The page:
Evolutionary Psychology and Economics
My new and hot comes from a column on washingtonpost.com called "Evolution, Immigration, and Trade." Basically, the article uses evolutionary psychology to explain some attitudes about foreign immigration and why those attitudes don't make sense in today's society. One of the main arguments is that since our ancestors lived in an essentially static world, where there wasn't much social or technological innovation from one generation to the next, if a particular group of humans gained something, it came at the expense of another. In today's global society however, this type of thinking doesn't make sense, and economists have trying to make the case for a long time that voluntary trade is beneficial to both parties (otherwise it wouldn't be voluntary). With this in mind, immigrant workers coming to the U.S. to exchange their labor for money is a positive sum. The idea that immigrant labor must come at the expense of native workers is simply economically untrue, and is influenced by this evolutionary psychology. Another point made is that humans' social order evolved in the form of groups, and that this group mentality comes into play when considering those from an outside group (immigrant workers) and seeing them as a threat. Basically humans have evolved these certain psychological characteristics, but today's society is so complex that these mentalities don't apply, and we should keep this in mind when evaluating trade and public policy.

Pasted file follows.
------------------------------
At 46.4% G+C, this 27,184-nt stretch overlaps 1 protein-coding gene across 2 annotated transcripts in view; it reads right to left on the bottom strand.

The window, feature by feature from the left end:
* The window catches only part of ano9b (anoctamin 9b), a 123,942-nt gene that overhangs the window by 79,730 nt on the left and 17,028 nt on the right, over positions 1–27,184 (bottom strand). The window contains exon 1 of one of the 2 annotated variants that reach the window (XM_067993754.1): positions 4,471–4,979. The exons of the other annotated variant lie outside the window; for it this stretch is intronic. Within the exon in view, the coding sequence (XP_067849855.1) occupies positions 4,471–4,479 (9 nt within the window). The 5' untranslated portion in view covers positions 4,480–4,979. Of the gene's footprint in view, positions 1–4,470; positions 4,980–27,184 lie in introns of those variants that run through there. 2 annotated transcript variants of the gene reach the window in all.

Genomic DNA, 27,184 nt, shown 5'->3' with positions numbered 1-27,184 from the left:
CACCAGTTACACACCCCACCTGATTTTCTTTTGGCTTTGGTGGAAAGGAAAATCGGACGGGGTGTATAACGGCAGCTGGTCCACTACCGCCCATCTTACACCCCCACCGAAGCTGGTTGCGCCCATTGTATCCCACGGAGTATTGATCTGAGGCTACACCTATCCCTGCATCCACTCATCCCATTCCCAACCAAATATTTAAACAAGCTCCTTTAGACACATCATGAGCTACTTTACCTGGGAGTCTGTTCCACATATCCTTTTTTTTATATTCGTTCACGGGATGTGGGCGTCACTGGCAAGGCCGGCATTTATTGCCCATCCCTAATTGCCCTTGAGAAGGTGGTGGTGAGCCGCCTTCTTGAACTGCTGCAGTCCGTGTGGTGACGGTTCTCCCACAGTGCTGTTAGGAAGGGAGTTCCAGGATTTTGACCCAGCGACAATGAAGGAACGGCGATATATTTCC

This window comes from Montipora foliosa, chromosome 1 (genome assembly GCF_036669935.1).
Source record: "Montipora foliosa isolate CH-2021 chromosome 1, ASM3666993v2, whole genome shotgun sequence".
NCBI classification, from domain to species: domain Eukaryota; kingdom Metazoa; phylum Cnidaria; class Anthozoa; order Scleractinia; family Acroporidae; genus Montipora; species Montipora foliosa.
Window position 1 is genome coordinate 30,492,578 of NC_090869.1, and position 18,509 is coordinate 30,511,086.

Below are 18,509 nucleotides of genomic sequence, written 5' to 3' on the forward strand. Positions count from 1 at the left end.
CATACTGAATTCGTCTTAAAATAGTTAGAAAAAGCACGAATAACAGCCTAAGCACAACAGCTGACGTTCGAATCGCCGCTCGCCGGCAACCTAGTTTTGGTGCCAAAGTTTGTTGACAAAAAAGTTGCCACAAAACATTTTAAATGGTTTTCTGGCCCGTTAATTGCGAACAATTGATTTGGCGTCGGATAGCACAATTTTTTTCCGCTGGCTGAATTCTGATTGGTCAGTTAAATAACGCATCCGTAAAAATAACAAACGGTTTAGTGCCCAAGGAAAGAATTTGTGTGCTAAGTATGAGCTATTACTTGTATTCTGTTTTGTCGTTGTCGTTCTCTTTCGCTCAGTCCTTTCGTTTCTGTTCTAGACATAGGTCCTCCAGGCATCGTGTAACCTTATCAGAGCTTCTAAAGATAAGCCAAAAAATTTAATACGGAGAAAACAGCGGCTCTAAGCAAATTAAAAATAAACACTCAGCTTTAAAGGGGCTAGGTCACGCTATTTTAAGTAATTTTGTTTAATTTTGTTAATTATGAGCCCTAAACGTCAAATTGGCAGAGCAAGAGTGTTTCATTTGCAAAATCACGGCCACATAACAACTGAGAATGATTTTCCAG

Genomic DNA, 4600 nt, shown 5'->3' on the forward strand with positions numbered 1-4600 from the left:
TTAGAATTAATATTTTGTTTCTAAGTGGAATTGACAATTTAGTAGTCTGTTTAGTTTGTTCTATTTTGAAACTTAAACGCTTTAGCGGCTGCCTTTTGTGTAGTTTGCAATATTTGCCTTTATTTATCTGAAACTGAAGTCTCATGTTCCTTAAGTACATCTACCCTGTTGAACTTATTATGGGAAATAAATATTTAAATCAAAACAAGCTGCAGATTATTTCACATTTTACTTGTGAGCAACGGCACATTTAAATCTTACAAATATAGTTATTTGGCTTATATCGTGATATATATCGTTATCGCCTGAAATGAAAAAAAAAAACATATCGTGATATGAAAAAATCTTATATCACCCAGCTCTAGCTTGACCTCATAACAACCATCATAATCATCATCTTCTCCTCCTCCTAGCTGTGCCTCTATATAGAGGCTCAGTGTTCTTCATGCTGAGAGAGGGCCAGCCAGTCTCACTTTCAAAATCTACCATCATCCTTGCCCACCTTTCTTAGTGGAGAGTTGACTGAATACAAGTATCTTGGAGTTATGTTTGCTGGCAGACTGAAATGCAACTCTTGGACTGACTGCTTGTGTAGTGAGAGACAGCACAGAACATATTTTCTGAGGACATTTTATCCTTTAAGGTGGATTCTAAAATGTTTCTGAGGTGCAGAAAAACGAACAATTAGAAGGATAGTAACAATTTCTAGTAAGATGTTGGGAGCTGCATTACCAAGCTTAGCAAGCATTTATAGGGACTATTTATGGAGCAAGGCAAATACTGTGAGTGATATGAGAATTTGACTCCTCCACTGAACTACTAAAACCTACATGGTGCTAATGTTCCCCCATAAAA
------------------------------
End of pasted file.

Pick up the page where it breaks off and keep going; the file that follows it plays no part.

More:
So, this article was written by a professor of law and economics, not an evolutionary biologist, but it sounds good and pretty much like common sense to me (I'm not a scientist either). (He also wrote a book called Darwinian Politics: The Evolutionary Origin of Freedom. Has anyone heard of it?) What do you think, Dr. Bob? Plus it's easy to read something with an argument you already agree with (immigration policy) and think the argument sounds sensible. Any comments, guys?
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